It was a week ago today that Donald Trump announced a dramatic new plan: he'd use Immigration and Customs Enforcement (ICE) agents to "begin the process of removing the millions of illegal aliens who have illicitly found their way into the United States." The raids were scheduled to get underway yesterday in several major American cities.
By any sensible measure, the plan was difficult to defend: the president's gambit was a "family op" that John Sandweg, who was an acting director of ICE in the Obama administration, said had "very limited operational value." Indeed, Sandweg told the Washington Post's Greg Sargent and Paul Waldman, "You're draining tremendous resources away from the apprehension of dangerous criminals, and from the current humanitarian crisis at the border."
Some officials within the Department of Homeland Security made little effort to hide their opposition to the plan and their concerns that they were being used as part of a political ploy. Even acting Homeland Security Secretary Kevin McAleenan made his wariness known.
Over the weekend, the entire plan was put on (ahem) ice.
President Donald Trump announced Saturday that he would delay plans to begin mass immigration raids Sunday against undocumented families.The president said on Twitter that "at the request of Democrats" the Immigration and Customs Enforcement agency (ICE) would delay the planned mass raids targeting people with deportation orders.
If you're thinking that it seems odd for the Republican White House to delay an anti-immigrant plan "at the request of Democrats," you're not alone. In fact, the president's stated reason should probably be taken with a grain of salt: NBC News talked to DHS sources who said the raids were called off "in large part because details of the plan had leaked to media. A second issue was that ICE did not have plans in place for detaining the 2,000 immigrants -- mainly families -- whom they were going to arrest and deport, the officials said."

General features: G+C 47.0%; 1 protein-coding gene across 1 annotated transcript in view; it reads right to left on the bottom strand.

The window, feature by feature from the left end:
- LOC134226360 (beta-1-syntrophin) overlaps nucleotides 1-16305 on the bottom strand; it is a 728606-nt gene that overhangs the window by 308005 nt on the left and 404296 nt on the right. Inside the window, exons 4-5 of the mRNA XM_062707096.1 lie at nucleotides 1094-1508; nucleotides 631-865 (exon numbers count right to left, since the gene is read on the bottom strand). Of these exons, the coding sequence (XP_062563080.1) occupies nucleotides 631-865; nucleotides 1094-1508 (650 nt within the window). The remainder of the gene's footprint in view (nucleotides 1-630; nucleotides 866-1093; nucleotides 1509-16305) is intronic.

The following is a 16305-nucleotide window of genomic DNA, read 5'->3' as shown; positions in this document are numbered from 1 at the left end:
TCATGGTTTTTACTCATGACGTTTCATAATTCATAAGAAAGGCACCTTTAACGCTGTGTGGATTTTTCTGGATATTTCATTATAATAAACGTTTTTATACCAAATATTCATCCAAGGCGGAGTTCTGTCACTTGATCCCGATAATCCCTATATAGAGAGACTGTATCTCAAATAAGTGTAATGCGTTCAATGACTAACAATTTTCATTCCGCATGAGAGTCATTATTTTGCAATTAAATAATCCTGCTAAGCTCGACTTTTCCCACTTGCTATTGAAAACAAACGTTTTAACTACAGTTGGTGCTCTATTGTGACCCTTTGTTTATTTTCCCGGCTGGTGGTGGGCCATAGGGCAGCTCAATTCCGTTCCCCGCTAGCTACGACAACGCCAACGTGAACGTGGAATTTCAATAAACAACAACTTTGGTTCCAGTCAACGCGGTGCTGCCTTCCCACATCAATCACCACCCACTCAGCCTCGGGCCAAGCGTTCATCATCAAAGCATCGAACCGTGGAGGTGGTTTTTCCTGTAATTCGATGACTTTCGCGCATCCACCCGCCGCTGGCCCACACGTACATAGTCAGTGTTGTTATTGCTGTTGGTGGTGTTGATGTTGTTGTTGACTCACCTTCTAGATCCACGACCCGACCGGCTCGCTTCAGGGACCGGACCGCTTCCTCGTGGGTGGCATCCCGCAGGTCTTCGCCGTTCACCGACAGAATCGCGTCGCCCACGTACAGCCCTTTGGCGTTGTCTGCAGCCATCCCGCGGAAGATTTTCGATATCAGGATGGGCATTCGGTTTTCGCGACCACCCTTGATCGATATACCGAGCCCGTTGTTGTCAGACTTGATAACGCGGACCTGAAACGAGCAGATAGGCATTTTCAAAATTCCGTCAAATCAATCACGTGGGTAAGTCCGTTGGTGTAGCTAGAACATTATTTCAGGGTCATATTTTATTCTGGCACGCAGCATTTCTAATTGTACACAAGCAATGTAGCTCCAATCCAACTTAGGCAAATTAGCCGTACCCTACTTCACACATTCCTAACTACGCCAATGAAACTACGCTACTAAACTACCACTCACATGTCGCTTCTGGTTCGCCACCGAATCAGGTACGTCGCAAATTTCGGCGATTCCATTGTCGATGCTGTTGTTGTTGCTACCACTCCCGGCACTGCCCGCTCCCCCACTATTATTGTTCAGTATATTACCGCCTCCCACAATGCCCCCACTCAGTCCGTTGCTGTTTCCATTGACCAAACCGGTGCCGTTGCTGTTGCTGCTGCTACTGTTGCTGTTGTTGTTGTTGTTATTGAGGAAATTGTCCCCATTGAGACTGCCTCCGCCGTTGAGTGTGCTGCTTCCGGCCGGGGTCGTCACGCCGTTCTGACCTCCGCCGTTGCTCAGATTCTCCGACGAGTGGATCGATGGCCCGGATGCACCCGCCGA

While the delay is heartening for the at-risk families and their communities, the reprieve appears to be temporary. Trump returned to Twitter yesterday to declare that if Democrats don't pass changes to asylum laws within the next two weeks, "big Deportation begins!"
Stepping back, one of the things that makes this story so notable is how many familiar boxes it checks.
Trump made a bold threat and failed to follow through? Check.
He created a crisis and backed off at the last minute? Check.
He blindsided his own team with an unrealistic goal? Check.
He blurted out sensitive information without forethought? Check.
He passed the buck to Congress without meaningful legislative directions? Check.
He took a bunch of people hostage in the hopes that it would force lawmakers to meet his demands? Check.
He engaged in political theatrics without regard for consequences? Check.
He set yet another arbitrary two-week deadline? Check.
It's the story of the Trump presidency in a nutshell.
I am curious, though, about the degree to which the mass-deportation plan was ever real. Purely as a logistical matter, the president's plan would've required a massive bureaucratic effort. Are we to believe the Department of Homeland Security scrambled to implement Trump's scheme after he announced it seven days ago, mobilizing a small army of officials, and then the president suddenly told them to stop 12 hours before raids were poised to begin?
Postscript: Will Congress approve major changes to the nation's asylum laws over the next two weeks? Probably not.